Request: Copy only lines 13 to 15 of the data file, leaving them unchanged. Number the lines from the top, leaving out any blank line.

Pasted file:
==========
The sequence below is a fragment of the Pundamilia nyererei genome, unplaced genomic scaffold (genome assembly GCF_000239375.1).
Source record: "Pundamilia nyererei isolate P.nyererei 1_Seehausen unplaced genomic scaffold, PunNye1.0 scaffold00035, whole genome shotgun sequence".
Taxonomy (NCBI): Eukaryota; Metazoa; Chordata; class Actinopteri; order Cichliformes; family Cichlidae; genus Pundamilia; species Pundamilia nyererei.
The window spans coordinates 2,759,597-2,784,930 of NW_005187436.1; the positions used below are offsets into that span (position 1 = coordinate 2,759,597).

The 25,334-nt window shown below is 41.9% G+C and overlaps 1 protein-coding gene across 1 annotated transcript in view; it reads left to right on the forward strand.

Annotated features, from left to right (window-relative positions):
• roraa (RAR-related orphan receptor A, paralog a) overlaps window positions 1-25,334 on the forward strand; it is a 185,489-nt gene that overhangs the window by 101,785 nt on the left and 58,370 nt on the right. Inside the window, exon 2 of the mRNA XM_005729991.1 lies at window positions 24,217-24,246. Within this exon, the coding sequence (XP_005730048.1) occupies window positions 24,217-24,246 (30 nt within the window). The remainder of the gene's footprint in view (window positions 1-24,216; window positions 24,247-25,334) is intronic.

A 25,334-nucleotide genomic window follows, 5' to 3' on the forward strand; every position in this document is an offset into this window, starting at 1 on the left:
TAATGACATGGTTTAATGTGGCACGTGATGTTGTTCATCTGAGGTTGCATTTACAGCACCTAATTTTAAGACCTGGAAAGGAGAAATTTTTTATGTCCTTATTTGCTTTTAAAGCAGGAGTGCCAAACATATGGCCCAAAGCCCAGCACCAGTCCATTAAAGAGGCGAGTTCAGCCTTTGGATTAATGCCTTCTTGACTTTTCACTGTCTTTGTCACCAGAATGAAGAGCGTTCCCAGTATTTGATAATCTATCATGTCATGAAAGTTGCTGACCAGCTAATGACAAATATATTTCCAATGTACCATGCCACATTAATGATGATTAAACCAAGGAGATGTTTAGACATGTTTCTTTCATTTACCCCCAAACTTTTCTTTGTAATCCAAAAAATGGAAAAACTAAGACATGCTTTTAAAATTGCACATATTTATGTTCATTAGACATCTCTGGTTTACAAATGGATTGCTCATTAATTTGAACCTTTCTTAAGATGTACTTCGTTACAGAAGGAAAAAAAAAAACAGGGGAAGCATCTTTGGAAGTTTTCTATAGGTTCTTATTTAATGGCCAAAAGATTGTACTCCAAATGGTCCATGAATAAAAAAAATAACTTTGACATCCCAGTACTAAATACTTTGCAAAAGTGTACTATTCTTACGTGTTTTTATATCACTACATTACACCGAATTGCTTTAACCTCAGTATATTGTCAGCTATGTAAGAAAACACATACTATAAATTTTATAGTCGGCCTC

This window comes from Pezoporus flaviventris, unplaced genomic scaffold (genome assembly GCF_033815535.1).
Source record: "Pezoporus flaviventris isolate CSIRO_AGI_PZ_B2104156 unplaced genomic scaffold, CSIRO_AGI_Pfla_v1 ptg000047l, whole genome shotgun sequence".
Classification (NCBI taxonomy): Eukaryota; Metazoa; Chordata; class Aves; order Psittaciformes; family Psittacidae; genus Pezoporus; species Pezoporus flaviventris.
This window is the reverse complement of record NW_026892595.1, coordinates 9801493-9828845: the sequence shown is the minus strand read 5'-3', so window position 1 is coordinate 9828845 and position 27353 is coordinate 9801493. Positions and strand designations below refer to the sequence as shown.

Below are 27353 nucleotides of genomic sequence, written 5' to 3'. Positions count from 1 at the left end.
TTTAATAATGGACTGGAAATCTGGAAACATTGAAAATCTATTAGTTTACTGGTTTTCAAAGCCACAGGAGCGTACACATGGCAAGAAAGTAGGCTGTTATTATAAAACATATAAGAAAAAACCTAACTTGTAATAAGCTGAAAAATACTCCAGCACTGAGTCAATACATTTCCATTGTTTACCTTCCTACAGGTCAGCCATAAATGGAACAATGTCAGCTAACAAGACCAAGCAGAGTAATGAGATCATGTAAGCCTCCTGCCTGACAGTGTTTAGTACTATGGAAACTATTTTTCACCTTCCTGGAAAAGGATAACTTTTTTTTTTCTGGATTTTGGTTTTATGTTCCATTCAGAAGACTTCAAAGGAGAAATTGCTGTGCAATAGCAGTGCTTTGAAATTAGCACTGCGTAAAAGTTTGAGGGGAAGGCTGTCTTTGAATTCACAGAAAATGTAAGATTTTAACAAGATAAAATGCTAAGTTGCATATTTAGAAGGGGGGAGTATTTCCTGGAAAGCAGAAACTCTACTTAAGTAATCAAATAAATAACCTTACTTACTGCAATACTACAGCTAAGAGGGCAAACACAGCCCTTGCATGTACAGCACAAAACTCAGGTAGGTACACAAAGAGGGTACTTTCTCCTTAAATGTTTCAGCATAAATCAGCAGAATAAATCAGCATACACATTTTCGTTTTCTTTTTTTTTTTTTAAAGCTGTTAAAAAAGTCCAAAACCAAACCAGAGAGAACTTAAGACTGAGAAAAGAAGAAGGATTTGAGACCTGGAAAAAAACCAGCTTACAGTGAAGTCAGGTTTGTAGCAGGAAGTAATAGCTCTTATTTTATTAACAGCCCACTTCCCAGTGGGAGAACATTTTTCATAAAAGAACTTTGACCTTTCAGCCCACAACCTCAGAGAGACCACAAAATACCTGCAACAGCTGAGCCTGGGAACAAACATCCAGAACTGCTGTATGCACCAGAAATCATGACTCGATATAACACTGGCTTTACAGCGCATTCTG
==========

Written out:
This window is the reverse complement of record NW_026892595.1, coordinates 9801493-9828845: the sequence shown is the minus strand read 5'-3', so window position 1 is coordinate 9828845 and position 27353 is coordinate 9801493. Positions and strand designations below refer to the sequence as shown.

Below are 27353 nucleotides of genomic sequence, written 5' to 3'. Positions count from 1 at the left end.
TTTAATAATGGACTGGAAATCTGGAAACATTGAAAATCTATTAGTTTACTGGTTTTCAAAGCCACAGGAGCGTACACATGGCAAGAAAGTAGGCTGTTATTATAAAACATATAAGAAAAAACCTAACTTGTAATAAGCTGAAAAATACTCCAGCACTGAGTCAATACATTTCCATTGTTTACCTTCCTACAGGTCAGCCATAAATGGAACAATGTCAGCTAACAAGACCAAGCAGAGTAATGAGATCATGTAAGCCTCCTGCCTGACAGTGTTTAGTACTATGGAAACTATTTTTCACCTTCCTGGAAAAGGATAACTTTTTTTTTTCTGGATTTTGGTTTTATGTTCCATTCAGAAGACTTCAAAGGAGAAATTGCTGTGCAATAGCAGTGCTTTGAAATTAGCACTGCGTAAAAGTTTGAGGGGAAGGCTGTCTTTGAATTCACAGAAAATGTAAGATTTTAACAAGATAAAATGCTAAGTTGCATATTTAGAAGGGGGGAGTATTTCCTGGAAAGCAGAAACTCTACTTAAGTAATCAAATAAATAACCTTACTTACTGCAATACTACAGCTAAGAGGGCAAACACAGCCCTTGCATGTACAGCACAAAACTCAGGTAGGTACACAAAGAGGGTACTTTCTCCTTAAATGTTTCAGCATAAATCAGCAGAATAAATCAGCATACACATTTTCGTTTTCTTTTTTTTTTTTTAAAGCTGTTAAAAAAGTCCAAAACCAAACCAGAGAGAACTTAAGACTGAGAAAAGAAGAAGGATTTGAGACCTGGAAAAAAACCAGCTTACAGTGAAGTCAGGTTTGTAGCAGGAAGTAATAGCTCTTATTTTATTAACAGCCCACTTCCCAGTGGGAGAACATTTTTCATAAAAGAACTTTGACCTTTCAGCCCACAACCTCAGAGAGACCACAAAATACCTGCAACAGCTGAGCCTGGGAACAAACATCCAGAACTGCTGTATGCACCAGAAATCATGACTCGATATAACACTGGCTTTACAGCGCATTCTG